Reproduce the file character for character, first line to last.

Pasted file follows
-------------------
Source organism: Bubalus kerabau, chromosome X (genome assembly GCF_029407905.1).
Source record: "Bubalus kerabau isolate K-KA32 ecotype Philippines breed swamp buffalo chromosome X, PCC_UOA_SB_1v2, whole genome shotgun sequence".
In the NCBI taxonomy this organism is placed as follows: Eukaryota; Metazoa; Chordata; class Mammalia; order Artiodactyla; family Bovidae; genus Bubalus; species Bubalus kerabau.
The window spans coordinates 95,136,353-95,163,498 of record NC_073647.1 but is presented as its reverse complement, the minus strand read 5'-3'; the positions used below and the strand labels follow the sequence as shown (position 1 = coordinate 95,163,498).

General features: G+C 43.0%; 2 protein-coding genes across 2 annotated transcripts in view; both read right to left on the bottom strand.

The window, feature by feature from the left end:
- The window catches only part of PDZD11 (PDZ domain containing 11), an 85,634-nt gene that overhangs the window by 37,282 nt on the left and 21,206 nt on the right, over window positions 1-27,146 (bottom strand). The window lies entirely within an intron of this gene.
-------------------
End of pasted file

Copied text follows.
Source organism: Bubalus kerabau, chromosome X (genome assembly GCF_029407905.1).
Source record: "Bubalus kerabau isolate K-KA32 ecotype Philippines breed swamp buffalo chromosome X, PCC_UOA_SB_1v2, whole genome shotgun sequence".
In the NCBI taxonomy this organism is placed as follows: Eukaryota; Metazoa; Chordata; class Mammalia; order Artiodactyla; family Bovidae; genus Bubalus; species Bubalus kerabau.
The window spans coordinates 95,136,353-95,163,498 of record NC_073647.1 but is presented as its reverse complement, the minus strand read 5'-3'; the positions used below and the strand labels follow the sequence as shown (position 1 = coordinate 95,163,498).

General features: G+C 43.0%; 2 protein-coding genes across 2 annotated transcripts in view; both read right to left on the bottom strand.

The window, feature by feature from the left end:
- The window catches only part of PDZD11 (PDZ domain containing 11), an 85,634-nt gene that overhangs the window by 37,282 nt on the left and 21,206 nt on the right, over window positions 1-27,146 (bottom strand). The window lies entirely within an intron of this gene.